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How to help a distressed employee

Leadership Tips

Not all employees are comfortable talking to their managers, let alone telling them that they are feeling stressed. This is why it's important for you as a manager to create an atmosphere in which your staff will be at ease coming to you for help. You need to make it clear to them that their mental health is a top priority. Remember, what affects your employees will affect you. Burnout increases absenteeism, turnover, and work accidents, and lowers productivity as well as your organization's bottom line.

Make it a point to talk to your employees on a regular basis about how they are doing, and ask if there's anything they need from management. Conduct anonymous surveys to assess your staff's morale and stress level. It's much easier to deal with problems in their early stages than when an employee has reached total burnout.

If you notice signs that an employee is stressed, broach the subject diplomatically and with compassion. Here's how:

For work-related problems

In many cases, an employee's stress reaction is due to a work issue. It could be a tough workload, a recent change in responsibilities or position, project management issues, or a conflict with a colleague or supervisor.

  • First, acknowledge your employee's complaint. Hear him or her out. Remember, you don't have to agree with the person, just validate his or her feelings. Praise your employee for raising the issue.
  • Evaluate the employee's expectations. What is the extent of the problem? Is he or she just venting, or is action required?
  • Identify the source or reason for the stress. Gather as much information as you can. If the issue is related to a conflict with other staff members, make sure to get all sides of the story. If it's a project management problem, get all the facts. Were the deadlines appropriate? Was the employee given all the necessary resources to complete the project? Is a client making last-minute changes to the original plan?
  • Proceed with whatever intervention is required for the situation. For example, if it's a workload issue, reassign some of the work or adjust the deadlines. If the problem is related to work-life balance, try as much as you can to accommodate the employee's needs.

    • Accommodate family obligations, like time off when a child or dependent is ill
    • If it's financially feasible for the company, create a daycare on the premises; create an exercise room or offer gym memberships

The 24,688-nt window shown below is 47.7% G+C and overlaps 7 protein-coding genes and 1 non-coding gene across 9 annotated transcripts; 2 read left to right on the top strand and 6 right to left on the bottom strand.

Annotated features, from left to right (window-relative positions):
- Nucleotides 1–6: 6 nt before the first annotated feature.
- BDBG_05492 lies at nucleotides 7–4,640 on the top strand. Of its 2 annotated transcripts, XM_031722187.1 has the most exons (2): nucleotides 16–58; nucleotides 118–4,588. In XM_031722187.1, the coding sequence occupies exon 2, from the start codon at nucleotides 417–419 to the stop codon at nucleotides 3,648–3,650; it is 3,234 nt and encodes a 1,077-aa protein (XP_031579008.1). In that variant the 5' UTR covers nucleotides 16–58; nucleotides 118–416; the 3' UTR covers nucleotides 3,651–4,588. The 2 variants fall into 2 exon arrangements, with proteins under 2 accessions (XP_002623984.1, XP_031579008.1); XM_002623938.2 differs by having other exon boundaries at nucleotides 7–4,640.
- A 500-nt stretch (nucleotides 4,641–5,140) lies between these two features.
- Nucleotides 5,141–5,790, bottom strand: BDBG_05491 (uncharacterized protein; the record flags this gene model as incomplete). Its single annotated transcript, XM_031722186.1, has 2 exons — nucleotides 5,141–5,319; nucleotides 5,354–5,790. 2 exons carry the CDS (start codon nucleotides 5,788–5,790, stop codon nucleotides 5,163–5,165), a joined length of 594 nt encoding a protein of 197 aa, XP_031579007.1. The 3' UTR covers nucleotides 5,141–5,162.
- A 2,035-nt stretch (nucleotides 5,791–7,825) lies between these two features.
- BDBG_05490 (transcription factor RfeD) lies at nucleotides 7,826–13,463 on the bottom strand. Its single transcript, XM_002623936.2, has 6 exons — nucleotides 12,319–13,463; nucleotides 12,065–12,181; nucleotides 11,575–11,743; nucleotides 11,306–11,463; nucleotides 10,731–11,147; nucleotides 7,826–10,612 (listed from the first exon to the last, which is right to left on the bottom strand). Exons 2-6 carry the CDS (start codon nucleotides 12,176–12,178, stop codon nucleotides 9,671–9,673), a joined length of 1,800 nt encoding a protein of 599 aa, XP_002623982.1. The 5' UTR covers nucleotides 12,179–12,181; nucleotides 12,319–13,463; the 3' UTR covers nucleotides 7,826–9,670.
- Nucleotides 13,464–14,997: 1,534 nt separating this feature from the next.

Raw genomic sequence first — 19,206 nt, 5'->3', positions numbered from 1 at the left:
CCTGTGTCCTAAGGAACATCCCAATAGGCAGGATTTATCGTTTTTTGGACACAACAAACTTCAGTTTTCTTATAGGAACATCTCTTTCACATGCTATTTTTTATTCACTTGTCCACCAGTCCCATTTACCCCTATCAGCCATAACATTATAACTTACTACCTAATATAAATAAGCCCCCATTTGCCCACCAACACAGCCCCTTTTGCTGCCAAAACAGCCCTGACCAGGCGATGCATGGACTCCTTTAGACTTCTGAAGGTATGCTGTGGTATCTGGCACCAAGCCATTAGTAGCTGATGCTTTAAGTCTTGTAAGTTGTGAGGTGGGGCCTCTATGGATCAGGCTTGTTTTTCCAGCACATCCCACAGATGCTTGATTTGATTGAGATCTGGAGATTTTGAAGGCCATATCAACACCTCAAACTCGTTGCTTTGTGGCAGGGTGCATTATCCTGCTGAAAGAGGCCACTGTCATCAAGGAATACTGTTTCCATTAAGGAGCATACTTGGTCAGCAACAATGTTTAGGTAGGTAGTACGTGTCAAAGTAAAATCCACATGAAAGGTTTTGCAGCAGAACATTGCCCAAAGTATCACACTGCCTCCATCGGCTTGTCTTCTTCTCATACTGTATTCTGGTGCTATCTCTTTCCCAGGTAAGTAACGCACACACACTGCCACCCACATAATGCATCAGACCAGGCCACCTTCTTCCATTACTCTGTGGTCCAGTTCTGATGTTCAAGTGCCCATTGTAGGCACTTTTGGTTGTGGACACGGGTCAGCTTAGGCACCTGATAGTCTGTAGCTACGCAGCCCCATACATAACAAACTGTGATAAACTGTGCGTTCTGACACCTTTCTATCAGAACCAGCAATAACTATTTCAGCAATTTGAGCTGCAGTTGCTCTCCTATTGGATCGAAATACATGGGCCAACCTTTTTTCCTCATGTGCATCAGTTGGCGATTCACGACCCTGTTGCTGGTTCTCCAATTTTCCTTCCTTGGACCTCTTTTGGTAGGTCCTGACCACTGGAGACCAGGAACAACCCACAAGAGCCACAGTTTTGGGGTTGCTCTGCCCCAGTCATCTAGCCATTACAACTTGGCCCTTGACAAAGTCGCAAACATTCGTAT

• Limit overtime unless it's an emergency
    • Offer shift-work arrangements or flex-time, telecommuting, work sharing, compressed work weeks, or part-time work
    • Assign and set reasonable goals and deadlines for all employees
    • Reduce the need to multitask
    • Reduce distractions like emails or instant messaging.

For personal problems

If the employee is dealing with a personal problem, a different, more tactful approach is required. You may learn more about the employee than you want to know or should know. Spillover (bringing work problems home and vice versa) is common in = stressful jobs. The difficulty for managers when an employee is dealing with a personal problem, however, is the issue of confidentiality.

Here are some guidelines for personal issues:

  • Spend more time listening than talking. Be an active listener; show the employee (through words and body language) that you care about what he or she has to say.
  • Don't broach subjects where your attitudes or values will prevent you from being compassionate. When an employee is dealing with something that is beyond your expertise, suggest that they talk to a professional.
  • Remember, your goal is not to solve the employee's problem, it's to let them vent and to be understanding. Delegate the issue to people who are trained to deal with these types of problems. Again, this is another reason why implementing an Employee Assistance Program will pay dividends.

For unavoidable Problems

Some stressors that employees face, like cut-backs, lay-offs, inflexible deadlines, irreversible changes, or a lack of company resources, cannot be changed. However, what you can do as a manager is buffer their impact on your staff.

  • Acknowledge the problem. Validate your employees' feelings ("I know this is really frustrating for all of you.").
  • Reiterate the need to find a solution, even though it may not be a perfect one.
  • Brainstorm with employees to come with possible alternative solutions or ways to cope.
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